Nijmegen Marches 2012

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During the week of the 13th-21st July, C.I. Buxton and myself, made up part of a team of 16 cadets and staff members from Norfolk & Suffolk Wing who took part in the International Road Marching event in the City of Nijmegen, Holland known as the “Vierdaagse.” Known in English as the Nijmegen Marches. This annual event attracts thousands of entrants, both Civilian and Military from across the world and this year was no exception with in the region of 40,000 marchers participating. The military 160km route requires those entered to march along a 40km route (around 25 miles) every day for four consecutive days.

The team assembled on the evening of Friday 13th July at Bury St. Edmunds to begin the epic journey which took nearly 18 hours by minibus, coach and a ferry crossing at Dover before we arrived, somewhat drained, at lunchtime the following day at our destination: the Military accommodation at Camp Huemensoord. Thankfully for us however, the Marches did not actually commence until Tuesday 17th so we had two and a half days to recover from our journey and take in some of the local culture and Nijmegen party atmosphere as tourists.

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The remainder of Saturday was spent very much recovering from our journey and adjusting to the 1 hour time difference that had already thrown our brains out of sync with our bodies. We settled into our accommodation which was surprisingly comfortable despite its rather makeshift appearance. The various cadet forces of the British Military Contingent shared three vast Marquees with wooden floors, plastic walls and high canvas roofs, internally divided into rooms for each team, which thankfully contained a series of bunk beds with actual mattresses! A welcome change from the roll mats and folding camp beds of our training sessions and the WARMA Marches at Cosford earlier in the year! The Open-plan nature of the marquees allowed for a great atmosphere from all the teams within them, with many different songs and moments of friendly banter being passed up and down the Marquee between the teams all week long. Particularly however on this first day when everyone had arrived with high spirits and far more energy to spare than we would have later in the week after a day’s marching! Nothing embodied this spirit and atmosphere better than on that first day of arrival when a member of one of the Scottish Cadet detachments decided to begin playing a set of Bagpipes with great gusto from further down our marquee, attracting a cheering crowd of virtually everyone in the marquee and even a pair of Dutch Military Police who happened to pass by on a patrol. From that point on everyone in the Marquee knew-we were in for a great week!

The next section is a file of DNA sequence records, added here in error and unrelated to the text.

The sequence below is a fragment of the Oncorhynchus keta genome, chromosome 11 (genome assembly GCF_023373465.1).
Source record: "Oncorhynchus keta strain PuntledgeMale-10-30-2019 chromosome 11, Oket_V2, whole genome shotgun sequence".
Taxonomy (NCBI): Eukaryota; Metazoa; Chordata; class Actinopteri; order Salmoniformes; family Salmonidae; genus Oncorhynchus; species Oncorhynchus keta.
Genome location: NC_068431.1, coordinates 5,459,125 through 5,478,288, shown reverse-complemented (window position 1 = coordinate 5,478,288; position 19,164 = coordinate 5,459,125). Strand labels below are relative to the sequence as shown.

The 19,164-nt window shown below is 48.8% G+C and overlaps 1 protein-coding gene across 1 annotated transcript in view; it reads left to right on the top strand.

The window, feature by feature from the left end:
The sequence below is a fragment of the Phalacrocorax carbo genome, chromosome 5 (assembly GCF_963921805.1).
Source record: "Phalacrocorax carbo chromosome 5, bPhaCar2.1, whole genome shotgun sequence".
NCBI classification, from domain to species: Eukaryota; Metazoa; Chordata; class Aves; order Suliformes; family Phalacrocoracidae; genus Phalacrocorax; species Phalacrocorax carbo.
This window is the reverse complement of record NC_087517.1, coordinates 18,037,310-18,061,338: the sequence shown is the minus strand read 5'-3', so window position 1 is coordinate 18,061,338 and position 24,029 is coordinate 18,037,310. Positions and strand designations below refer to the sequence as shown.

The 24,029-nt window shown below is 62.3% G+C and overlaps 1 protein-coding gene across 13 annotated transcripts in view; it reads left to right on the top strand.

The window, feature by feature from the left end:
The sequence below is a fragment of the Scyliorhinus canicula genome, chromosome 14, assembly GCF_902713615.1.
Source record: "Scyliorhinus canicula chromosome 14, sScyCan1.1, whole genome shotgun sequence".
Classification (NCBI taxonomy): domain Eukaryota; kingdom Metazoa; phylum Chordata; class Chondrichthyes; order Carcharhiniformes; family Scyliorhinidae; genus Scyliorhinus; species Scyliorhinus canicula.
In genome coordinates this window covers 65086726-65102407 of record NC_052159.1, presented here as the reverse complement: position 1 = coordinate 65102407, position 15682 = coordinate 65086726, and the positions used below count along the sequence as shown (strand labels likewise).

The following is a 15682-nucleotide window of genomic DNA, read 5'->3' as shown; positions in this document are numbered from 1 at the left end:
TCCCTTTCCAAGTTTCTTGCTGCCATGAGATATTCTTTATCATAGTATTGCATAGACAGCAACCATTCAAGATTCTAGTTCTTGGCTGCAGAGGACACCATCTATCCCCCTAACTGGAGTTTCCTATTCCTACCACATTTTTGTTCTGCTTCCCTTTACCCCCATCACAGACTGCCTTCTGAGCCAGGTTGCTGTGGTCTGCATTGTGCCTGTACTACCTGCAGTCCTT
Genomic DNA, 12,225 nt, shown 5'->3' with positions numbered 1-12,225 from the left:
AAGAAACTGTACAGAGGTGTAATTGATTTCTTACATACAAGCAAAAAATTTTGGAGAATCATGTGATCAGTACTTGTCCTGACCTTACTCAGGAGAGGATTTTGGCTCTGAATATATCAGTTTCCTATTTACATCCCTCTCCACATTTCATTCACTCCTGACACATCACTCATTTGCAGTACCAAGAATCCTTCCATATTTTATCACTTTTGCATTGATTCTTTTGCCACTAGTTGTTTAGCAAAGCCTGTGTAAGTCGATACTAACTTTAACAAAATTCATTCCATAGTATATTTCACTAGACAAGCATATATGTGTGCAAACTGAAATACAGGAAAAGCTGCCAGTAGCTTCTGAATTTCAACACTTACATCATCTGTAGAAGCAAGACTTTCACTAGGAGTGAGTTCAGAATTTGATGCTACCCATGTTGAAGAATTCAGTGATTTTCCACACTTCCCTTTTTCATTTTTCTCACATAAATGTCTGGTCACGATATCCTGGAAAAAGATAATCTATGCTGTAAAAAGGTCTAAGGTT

On the Morning of Sunday 15th July there was a small “Welcoming Ceremony” held in the camp’s parade square at which the national flags of all the countries that would be present on Camp Huemensoord over the coming week were to be raised (apart from the Dutch flag which was already flying). However because marching did not commence until Tuesday, many countries did not have any representatives that had arrived on camp by Sunday morning. Therefore the task of raising the flags of those who were absent had been given to the cadet forces of the British Military contingent who wished to volunteer themselves, which of course, Norfolk & Suffolk Wing did! SGT. Johnston of Fakenham Sqn and myself, were given the honour of raising the Polish flag at this ceremony.

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After the Welcoming ceremony we returned to our Marquees to change into civilian clothes before heading into the City to be Tourists. After catching the shuttle bus from Camp Huemensoord into the City centre we headed by train for the nearby town of Arhnem where we visited the Airborne Museum, dedicated to the Battle of Arhnem in WW2 between Nazi and Allied forces. The museum itself was very interesting to visit, although I must confess to knowing nothing of the Battle of Arhnem before my visit. There were a number of interesting exhibits, including a full scale replica in the basement level of what part of one of the streets of Arhnem may have looked like during the battle. Also within the grounds of the exhibit were other points of interest including a tank and an Obelisk dedicated to those who fell during the Battle.